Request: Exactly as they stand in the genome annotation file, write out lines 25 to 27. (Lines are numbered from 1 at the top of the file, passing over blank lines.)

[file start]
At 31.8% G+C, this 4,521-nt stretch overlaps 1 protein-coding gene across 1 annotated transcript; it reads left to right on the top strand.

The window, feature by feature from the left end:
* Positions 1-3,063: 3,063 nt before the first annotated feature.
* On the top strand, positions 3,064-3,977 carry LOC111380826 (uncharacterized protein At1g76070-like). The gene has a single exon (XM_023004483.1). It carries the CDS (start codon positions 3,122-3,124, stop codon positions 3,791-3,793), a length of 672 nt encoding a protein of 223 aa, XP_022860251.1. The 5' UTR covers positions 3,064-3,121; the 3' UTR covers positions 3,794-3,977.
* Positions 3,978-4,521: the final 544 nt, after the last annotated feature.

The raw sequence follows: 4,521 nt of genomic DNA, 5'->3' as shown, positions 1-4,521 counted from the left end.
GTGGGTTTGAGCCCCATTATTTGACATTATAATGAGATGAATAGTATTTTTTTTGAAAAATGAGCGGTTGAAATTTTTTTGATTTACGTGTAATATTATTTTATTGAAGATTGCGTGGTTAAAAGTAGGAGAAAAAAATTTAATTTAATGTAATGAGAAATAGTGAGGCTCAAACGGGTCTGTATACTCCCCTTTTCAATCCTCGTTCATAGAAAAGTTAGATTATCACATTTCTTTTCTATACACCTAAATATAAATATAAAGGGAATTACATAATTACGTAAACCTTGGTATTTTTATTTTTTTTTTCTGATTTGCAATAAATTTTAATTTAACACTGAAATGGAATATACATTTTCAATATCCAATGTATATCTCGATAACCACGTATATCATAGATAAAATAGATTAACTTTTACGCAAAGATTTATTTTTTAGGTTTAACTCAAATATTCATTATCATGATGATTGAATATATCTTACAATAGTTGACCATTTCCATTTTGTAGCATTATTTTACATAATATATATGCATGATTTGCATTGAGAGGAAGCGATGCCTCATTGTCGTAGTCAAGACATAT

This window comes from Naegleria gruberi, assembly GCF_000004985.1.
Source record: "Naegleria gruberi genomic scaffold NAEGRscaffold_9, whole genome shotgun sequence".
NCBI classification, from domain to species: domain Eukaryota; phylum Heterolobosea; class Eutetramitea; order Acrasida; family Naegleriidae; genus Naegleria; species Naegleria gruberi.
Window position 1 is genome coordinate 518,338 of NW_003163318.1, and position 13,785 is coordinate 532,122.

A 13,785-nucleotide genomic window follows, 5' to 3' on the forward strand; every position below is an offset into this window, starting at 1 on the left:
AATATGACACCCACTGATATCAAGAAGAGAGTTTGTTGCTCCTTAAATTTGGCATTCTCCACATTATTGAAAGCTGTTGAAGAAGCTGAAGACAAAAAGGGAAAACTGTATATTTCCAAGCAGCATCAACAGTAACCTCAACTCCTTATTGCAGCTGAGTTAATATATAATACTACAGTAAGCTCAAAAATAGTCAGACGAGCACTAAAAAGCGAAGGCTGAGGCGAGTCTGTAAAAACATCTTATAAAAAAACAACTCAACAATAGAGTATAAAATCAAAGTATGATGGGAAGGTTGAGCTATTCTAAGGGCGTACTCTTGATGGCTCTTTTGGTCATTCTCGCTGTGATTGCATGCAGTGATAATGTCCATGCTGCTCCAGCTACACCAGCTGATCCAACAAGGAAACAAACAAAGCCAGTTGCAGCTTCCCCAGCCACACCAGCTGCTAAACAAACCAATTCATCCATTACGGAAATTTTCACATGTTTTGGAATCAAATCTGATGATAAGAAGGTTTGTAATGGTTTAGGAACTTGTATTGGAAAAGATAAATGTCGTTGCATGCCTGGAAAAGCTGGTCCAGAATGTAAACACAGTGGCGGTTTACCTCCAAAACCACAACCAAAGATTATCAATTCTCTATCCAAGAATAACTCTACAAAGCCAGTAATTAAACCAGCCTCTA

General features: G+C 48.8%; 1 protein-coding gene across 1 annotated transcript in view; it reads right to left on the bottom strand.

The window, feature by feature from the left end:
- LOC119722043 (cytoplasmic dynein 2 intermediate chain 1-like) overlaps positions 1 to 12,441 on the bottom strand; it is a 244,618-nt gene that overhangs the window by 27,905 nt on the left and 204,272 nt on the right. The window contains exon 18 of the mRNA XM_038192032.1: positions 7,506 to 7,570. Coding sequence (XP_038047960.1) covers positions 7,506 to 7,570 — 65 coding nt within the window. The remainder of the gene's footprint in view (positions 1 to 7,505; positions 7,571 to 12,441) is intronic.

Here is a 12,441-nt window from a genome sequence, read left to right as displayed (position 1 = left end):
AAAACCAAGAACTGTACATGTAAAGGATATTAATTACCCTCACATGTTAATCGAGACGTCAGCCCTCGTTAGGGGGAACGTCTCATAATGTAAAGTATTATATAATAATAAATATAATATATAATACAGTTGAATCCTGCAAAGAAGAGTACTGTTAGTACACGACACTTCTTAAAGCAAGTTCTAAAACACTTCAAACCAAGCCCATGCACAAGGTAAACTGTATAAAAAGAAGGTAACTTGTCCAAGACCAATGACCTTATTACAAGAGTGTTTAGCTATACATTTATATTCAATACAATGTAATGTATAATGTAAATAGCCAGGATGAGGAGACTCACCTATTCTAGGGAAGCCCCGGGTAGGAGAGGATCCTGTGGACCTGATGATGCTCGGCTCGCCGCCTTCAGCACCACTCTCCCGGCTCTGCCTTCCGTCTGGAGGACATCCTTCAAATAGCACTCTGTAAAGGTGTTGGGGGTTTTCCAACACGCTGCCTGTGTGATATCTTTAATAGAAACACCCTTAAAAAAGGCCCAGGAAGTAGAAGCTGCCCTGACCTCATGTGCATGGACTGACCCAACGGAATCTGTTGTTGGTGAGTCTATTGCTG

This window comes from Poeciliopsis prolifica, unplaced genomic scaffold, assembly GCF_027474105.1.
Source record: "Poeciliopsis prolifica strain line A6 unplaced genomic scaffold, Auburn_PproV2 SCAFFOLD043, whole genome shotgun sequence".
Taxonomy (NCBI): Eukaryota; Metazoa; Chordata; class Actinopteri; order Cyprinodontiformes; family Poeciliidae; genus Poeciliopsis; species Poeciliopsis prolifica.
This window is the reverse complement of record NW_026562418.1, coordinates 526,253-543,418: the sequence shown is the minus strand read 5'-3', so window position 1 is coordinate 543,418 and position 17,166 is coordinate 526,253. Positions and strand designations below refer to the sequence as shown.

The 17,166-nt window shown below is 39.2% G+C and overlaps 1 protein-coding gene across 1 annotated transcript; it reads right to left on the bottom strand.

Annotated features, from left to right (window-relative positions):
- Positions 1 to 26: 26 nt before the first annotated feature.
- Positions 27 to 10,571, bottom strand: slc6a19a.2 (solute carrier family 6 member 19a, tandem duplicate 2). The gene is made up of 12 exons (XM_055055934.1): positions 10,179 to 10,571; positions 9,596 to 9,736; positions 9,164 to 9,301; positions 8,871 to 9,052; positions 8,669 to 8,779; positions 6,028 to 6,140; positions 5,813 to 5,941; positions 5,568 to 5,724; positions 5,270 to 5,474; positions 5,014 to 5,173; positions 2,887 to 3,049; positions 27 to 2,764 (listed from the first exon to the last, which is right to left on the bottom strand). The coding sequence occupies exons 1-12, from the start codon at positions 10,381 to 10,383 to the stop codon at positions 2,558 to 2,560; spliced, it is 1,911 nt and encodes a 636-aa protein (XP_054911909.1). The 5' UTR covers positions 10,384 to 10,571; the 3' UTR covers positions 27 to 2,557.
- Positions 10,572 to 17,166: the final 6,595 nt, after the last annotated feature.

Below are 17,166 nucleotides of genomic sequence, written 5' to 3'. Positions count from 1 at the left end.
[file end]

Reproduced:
- Positions 1 to 26: 26 nt before the first annotated feature.
- Positions 27 to 10,571, bottom strand: slc6a19a.2 (solute carrier family 6 member 19a, tandem duplicate 2). The gene is made up of 12 exons (XM_055055934.1): positions 10,179 to 10,571; positions 9,596 to 9,736; positions 9,164 to 9,301; positions 8,871 to 9,052; positions 8,669 to 8,779; positions 6,028 to 6,140; positions 5,813 to 5,941; positions 5,568 to 5,724; positions 5,270 to 5,474; positions 5,014 to 5,173; positions 2,887 to 3,049; positions 27 to 2,764 (listed from the first exon to the last, which is right to left on the bottom strand). The coding sequence occupies exons 1-12, from the start codon at positions 10,381 to 10,383 to the stop codon at positions 2,558 to 2,560; spliced, it is 1,911 nt and encodes a 636-aa protein (XP_054911909.1). The 5' UTR covers positions 10,384 to 10,571; the 3' UTR covers positions 27 to 2,557.
- Positions 10,572 to 17,166: the final 6,595 nt, after the last annotated feature.